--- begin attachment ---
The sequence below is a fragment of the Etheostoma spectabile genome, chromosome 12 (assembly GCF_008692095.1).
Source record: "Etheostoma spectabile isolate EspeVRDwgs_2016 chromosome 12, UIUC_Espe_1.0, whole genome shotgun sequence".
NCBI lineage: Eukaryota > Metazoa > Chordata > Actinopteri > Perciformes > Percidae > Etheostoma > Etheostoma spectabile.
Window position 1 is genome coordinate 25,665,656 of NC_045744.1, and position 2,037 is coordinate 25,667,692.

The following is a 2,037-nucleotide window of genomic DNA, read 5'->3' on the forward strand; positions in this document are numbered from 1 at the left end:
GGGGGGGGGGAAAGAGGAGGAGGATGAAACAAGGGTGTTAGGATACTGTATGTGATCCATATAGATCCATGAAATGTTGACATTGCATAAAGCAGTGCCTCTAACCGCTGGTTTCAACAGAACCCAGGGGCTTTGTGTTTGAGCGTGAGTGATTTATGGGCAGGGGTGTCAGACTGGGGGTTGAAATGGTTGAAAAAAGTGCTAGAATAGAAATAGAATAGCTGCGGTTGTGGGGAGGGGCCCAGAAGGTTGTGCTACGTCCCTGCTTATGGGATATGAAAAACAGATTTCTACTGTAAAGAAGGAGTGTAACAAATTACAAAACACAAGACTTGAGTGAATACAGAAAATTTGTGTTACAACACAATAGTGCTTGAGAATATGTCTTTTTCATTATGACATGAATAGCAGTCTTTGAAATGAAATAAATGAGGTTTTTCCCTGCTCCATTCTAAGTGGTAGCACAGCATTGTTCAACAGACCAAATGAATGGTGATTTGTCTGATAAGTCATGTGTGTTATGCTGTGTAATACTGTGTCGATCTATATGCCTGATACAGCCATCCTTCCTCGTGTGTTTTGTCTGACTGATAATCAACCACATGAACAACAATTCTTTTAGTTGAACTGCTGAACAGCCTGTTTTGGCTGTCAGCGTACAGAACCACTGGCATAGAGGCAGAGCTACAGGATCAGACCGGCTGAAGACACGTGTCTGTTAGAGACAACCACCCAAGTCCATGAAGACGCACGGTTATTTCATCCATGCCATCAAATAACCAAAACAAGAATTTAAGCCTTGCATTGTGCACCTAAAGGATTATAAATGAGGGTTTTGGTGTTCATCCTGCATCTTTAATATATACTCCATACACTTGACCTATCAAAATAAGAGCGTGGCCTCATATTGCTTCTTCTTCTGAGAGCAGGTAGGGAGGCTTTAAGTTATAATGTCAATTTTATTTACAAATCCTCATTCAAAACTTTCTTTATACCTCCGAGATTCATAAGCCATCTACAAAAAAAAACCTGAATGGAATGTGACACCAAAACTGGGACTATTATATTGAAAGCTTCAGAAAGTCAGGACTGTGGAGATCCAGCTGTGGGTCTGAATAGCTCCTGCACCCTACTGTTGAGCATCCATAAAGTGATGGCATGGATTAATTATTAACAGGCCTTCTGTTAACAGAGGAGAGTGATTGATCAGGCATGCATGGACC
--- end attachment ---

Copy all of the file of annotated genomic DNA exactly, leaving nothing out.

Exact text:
The sequence below is a fragment of the Etheostoma spectabile genome, chromosome 12 (assembly GCF_008692095.1).
Source record: "Etheostoma spectabile isolate EspeVRDwgs_2016 chromosome 12, UIUC_Espe_1.0, whole genome shotgun sequence".
NCBI lineage: Eukaryota > Metazoa > Chordata > Actinopteri > Perciformes > Percidae > Etheostoma > Etheostoma spectabile.
Window position 1 is genome coordinate 25,665,656 of NC_045744.1, and position 2,037 is coordinate 25,667,692.

The following is a 2,037-nucleotide window of genomic DNA, read 5'->3' on the forward strand; positions in this document are numbered from 1 at the left end:
GGGGGGGGGGAAAGAGGAGGAGGATGAAACAAGGGTGTTAGGATACTGTATGTGATCCATATAGATCCATGAAATGTTGACATTGCATAAAGCAGTGCCTCTAACCGCTGGTTTCAACAGAACCCAGGGGCTTTGTGTTTGAGCGTGAGTGATTTATGGGCAGGGGTGTCAGACTGGGGGTTGAAATGGTTGAAAAAAGTGCTAGAATAGAAATAGAATAGCTGCGGTTGTGGGGAGGGGCCCAGAAGGTTGTGCTACGTCCCTGCTTATGGGATATGAAAAACAGATTTCTACTGTAAAGAAGGAGTGTAACAAATTACAAAACACAAGACTTGAGTGAATACAGAAAATTTGTGTTACAACACAATAGTGCTTGAGAATATGTCTTTTTCATTATGACATGAATAGCAGTCTTTGAAATGAAATAAATGAGGTTTTTCCCTGCTCCATTCTAAGTGGTAGCACAGCATTGTTCAACAGACCAAATGAATGGTGATTTGTCTGATAAGTCATGTGTGTTATGCTGTGTAATACTGTGTCGATCTATATGCCTGATACAGCCATCCTTCCTCGTGTGTTTTGTCTGACTGATAATCAACCACATGAACAACAATTCTTTTAGTTGAACTGCTGAACAGCCTGTTTTGGCTGTCAGCGTACAGAACCACTGGCATAGAGGCAGAGCTACAGGATCAGACCGGCTGAAGACACGTGTCTGTTAGAGACAACCACCCAAGTCCATGAAGACGCACGGTTATTTCATCCATGCCATCAAATAACCAAAACAAGAATTTAAGCCTTGCATTGTGCACCTAAAGGATTATAAATGAGGGTTTTGGTGTTCATCCTGCATCTTTAATATATACTCCATACACTTGACCTATCAAAATAAGAGCGTGGCCTCATATTGCTTCTTCTTCTGAGAGCAGGTAGGGAGGCTTTAAGTTATAATGTCAATTTTATTTACAAATCCTCATTCAAAACTTTCTTTATACCTCCGAGATTCATAAGCCATCTACAAAAAAAAACCTGAATGGAATGTGACACCAAAACTGGGACTATTATATTGAAAGCTTCAGAAAGTCAGGACTGTGGAGATCCAGCTGTGGGTCTGAATAGCTCCTGCACCCTACTGTTGAGCATCCATAAAGTGATGGCATGGATTAATTATTAACAGGCCTTCTGTTAACAGAGGAGAGTGATTGATCAGGCATGCATGGACC